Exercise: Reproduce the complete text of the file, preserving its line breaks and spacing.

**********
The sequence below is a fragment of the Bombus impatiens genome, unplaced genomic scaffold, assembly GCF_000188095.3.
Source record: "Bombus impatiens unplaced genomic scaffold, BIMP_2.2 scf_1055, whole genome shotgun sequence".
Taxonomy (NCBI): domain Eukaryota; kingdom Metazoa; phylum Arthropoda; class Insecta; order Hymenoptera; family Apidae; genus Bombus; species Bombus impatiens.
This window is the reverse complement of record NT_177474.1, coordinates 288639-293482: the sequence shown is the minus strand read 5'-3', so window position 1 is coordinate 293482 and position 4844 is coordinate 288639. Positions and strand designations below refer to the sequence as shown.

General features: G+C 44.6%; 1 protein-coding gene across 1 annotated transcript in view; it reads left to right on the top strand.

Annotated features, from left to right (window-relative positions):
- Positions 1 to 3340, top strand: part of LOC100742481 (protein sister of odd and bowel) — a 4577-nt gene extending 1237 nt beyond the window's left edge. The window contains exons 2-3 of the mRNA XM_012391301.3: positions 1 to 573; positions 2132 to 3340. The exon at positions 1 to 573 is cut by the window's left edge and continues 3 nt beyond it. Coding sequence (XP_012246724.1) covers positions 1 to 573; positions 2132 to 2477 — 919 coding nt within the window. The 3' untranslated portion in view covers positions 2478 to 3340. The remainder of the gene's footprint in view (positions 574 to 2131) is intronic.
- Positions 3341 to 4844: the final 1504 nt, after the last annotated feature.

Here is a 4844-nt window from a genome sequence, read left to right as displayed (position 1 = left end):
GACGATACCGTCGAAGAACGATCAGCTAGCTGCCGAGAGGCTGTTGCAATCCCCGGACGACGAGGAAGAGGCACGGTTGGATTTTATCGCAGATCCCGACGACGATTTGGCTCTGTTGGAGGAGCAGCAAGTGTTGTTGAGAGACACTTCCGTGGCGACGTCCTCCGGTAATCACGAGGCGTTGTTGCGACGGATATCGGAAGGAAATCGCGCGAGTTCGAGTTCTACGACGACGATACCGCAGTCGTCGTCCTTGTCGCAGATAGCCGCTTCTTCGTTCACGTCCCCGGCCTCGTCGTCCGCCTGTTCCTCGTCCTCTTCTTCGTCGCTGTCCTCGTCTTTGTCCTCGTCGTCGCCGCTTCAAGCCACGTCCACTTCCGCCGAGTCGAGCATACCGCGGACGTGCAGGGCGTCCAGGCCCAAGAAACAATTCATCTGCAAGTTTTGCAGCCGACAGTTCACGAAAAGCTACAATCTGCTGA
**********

The sequence below is a fragment of the Bombus impatiens genome, unplaced genomic scaffold, assembly GCF_000188095.3.
Source record: "Bombus impatiens unplaced genomic scaffold, BIMP_2.2 scf_1055, whole genome shotgun sequence".
Taxonomy (NCBI): domain Eukaryota; kingdom Metazoa; phylum Arthropoda; class Insecta; order Hymenoptera; family Apidae; genus Bombus; species Bombus impatiens.
This window is the reverse complement of record NT_177474.1, coordinates 288639-293482: the sequence shown is the minus strand read 5'-3', so window position 1 is coordinate 293482 and position 4844 is coordinate 288639. Positions and strand designations below refer to the sequence as shown.

General features: G+C 44.6%; 1 protein-coding gene across 1 annotated transcript in view; it reads left to right on the top strand.

Annotated features, from left to right (window-relative positions):
- Positions 1 to 3340, top strand: part of LOC100742481 (protein sister of odd and bowel) — a 4577-nt gene extending 1237 nt beyond the window's left edge. The window contains exons 2-3 of the mRNA XM_012391301.3: positions 1 to 573; positions 2132 to 3340. The exon at positions 1 to 573 is cut by the window's left edge and continues 3 nt beyond it. Coding sequence (XP_012246724.1) covers positions 1 to 573; positions 2132 to 2477 — 919 coding nt within the window. The 3' untranslated portion in view covers positions 2478 to 3340. The remainder of the gene's footprint in view (positions 574 to 2131) is intronic.
- Positions 3341 to 4844: the final 1504 nt, after the last annotated feature.

Here is a 4844-nt window from a genome sequence, read left to right as displayed (position 1 = left end):
GACGATACCGTCGAAGAACGATCAGCTAGCTGCCGAGAGGCTGTTGCAATCCCCGGACGACGAGGAAGAGGCACGGTTGGATTTTATCGCAGATCCCGACGACGATTTGGCTCTGTTGGAGGAGCAGCAAGTGTTGTTGAGAGACACTTCCGTGGCGACGTCCTCCGGTAATCACGAGGCGTTGTTGCGACGGATATCGGAAGGAAATCGCGCGAGTTCGAGTTCTACGACGACGATACCGCAGTCGTCGTCCTTGTCGCAGATAGCCGCTTCTTCGTTCACGTCCCCGGCCTCGTCGTCCGCCTGTTCCTCGTCCTCTTCTTCGTCGCTGTCCTCGTCTTTGTCCTCGTCGTCGCCGCTTCAAGCCACGTCCACTTCCGCCGAGTCGAGCATACCGCGGACGTGCAGGGCGTCCAGGCCCAAGAAACAATTCATCTGCAAGTTTTGCAGCCGACAGTTCACGAAAAGCTACAATCTGCTGA